How Your Intuition Can Make You As Rich As Conrad Hilton
by: Saleem Rana
Conrad Hilton relied on his hunches to make his fortune. His intuition was so finely-honed that it was uncanny. Although he denied any psychic talent, he was often baffled by the accuracy of his intuitions.
“Most of the time I can reconstruct the circumstances of these hunches,” he confessed, “and I can figure out in a general way where it came from. I mean I can explain it—not completely but enough to make it less strange. There have been times, though, when I couldn’t come up with a good explanation.”
Once his remarkable intuition helped him buy a prestigious old hotel in Chicago. The sale was based on sealed bids. All the bids were to be opened on a select day and the hotel would go to the highest bidder.
Some days prior to the deadline, Hilton offered a bid of $165,000, but that night he went to bed feeling restless and did not sleep well. The next morning he changed his mind. “It just didn’t feel right,” he said afterward. He increased his bid to $180,000. This was just right—he outbid his close rival by a mere $200.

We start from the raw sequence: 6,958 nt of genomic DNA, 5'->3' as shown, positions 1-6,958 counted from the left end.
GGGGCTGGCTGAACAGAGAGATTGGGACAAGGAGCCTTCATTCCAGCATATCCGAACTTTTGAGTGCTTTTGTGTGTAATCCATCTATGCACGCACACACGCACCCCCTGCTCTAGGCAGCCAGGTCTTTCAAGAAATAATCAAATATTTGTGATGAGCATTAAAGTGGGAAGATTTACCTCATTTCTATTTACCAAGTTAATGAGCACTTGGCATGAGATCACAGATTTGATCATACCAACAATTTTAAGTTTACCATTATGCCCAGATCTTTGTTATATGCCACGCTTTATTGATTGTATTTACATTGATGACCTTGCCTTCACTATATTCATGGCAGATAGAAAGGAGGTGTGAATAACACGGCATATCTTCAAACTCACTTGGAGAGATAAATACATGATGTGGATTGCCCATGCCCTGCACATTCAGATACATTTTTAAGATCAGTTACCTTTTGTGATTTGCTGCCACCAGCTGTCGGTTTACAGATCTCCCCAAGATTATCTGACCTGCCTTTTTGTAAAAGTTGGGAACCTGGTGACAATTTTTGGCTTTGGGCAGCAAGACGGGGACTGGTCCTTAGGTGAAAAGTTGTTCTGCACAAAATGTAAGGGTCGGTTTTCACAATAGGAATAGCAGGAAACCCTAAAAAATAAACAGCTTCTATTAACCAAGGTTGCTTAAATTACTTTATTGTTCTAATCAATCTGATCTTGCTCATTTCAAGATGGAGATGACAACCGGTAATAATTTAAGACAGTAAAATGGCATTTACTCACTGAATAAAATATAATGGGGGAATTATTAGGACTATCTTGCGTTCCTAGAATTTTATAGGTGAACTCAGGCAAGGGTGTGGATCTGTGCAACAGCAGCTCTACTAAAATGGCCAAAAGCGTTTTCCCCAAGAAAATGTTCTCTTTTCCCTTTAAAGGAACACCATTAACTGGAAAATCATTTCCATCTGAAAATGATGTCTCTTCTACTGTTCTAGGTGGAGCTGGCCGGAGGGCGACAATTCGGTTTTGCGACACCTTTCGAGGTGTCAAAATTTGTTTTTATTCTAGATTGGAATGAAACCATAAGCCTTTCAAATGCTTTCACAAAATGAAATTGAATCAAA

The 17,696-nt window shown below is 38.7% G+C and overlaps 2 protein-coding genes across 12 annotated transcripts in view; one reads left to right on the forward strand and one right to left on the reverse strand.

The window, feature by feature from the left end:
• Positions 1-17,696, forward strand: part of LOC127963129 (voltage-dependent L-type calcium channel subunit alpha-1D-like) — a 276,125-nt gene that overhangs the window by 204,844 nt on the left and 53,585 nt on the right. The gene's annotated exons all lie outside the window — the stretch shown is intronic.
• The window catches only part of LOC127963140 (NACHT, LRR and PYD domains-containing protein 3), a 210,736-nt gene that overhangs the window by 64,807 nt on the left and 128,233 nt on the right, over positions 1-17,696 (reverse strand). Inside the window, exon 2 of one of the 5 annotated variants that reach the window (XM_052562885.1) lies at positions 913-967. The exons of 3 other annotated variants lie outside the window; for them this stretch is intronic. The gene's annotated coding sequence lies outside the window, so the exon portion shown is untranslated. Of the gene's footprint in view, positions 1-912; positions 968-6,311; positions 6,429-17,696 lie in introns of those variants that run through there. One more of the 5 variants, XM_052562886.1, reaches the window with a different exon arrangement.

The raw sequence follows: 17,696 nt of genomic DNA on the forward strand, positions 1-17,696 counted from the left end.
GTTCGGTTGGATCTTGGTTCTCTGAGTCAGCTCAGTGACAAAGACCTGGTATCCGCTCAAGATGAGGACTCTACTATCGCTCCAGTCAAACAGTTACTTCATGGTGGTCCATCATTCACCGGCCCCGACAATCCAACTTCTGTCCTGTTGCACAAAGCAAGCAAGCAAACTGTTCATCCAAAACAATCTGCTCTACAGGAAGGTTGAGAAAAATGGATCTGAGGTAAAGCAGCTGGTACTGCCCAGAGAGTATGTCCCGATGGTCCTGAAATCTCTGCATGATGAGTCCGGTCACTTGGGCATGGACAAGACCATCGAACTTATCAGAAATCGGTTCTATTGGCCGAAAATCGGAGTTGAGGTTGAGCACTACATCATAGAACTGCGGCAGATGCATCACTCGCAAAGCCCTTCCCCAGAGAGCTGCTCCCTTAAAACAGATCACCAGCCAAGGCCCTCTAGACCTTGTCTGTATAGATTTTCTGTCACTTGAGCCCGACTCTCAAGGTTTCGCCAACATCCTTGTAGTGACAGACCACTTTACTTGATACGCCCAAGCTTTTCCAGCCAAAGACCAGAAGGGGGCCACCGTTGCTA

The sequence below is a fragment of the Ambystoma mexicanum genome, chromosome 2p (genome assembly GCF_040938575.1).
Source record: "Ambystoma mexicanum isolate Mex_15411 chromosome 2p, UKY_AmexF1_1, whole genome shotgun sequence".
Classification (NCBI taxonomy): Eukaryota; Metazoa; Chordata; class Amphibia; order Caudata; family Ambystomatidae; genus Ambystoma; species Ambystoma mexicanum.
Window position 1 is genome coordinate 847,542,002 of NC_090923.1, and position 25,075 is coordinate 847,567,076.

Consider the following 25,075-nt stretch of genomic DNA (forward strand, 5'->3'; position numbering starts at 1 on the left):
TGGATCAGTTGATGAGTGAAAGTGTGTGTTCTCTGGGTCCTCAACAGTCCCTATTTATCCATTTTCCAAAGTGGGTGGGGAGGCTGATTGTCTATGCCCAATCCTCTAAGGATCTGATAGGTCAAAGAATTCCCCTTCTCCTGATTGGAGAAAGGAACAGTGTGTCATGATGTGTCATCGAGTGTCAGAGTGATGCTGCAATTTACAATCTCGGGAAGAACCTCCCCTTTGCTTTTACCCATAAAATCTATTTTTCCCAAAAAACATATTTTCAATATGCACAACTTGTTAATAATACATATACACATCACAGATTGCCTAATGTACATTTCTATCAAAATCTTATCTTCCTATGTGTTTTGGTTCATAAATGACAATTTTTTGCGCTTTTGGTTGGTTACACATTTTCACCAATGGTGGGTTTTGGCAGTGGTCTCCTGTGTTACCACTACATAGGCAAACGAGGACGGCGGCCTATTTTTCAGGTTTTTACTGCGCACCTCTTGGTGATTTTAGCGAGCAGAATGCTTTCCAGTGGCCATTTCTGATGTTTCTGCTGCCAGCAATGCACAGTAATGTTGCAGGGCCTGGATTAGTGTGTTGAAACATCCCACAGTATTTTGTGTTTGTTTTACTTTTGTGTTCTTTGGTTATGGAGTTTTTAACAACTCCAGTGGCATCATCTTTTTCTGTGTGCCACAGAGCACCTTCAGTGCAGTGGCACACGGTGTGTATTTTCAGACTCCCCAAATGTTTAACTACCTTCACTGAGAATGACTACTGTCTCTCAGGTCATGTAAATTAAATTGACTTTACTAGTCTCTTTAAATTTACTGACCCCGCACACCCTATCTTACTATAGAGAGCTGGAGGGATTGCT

The Success Principle
Conrad Hilton had a strong desire to win the bid. Although he made a calculated guess at what to bid, it did not feel right and he tossed and turned all night long. In the morning, he upped his bid. His new figure was arbitrary, but it was perfect.
His hunch arose from the wealth of knowledge stored in his subconscious. He had been in the hotel business ever since his purchase of a hotel in Texas as a young man. He had spent many years learning about the field and must have gathered a staggering number of facts.
In bidding for the Chicago hotel, he was consciously aware of the value of the real estate, the owner’s estimate of its value, and his competitor’s ideas about how much to stake. Based on this understanding, he placed his first bid. However, while he slept, his brain probably ruminated over numerous subtle pieces of information—perhaps the personalities of the owner and the other bidders, perhaps a remark heard, perhaps the memory of a offer on another similar property, and so on. This nonspecific and unconscious information forced him to raise his bid by an additional $15,000 when he woke up the next day.
Thus while he made a rational decision based on his conscious knowledge, his subconscious went through its own files during the night, and, upon awakening, prompted him to increase his offer.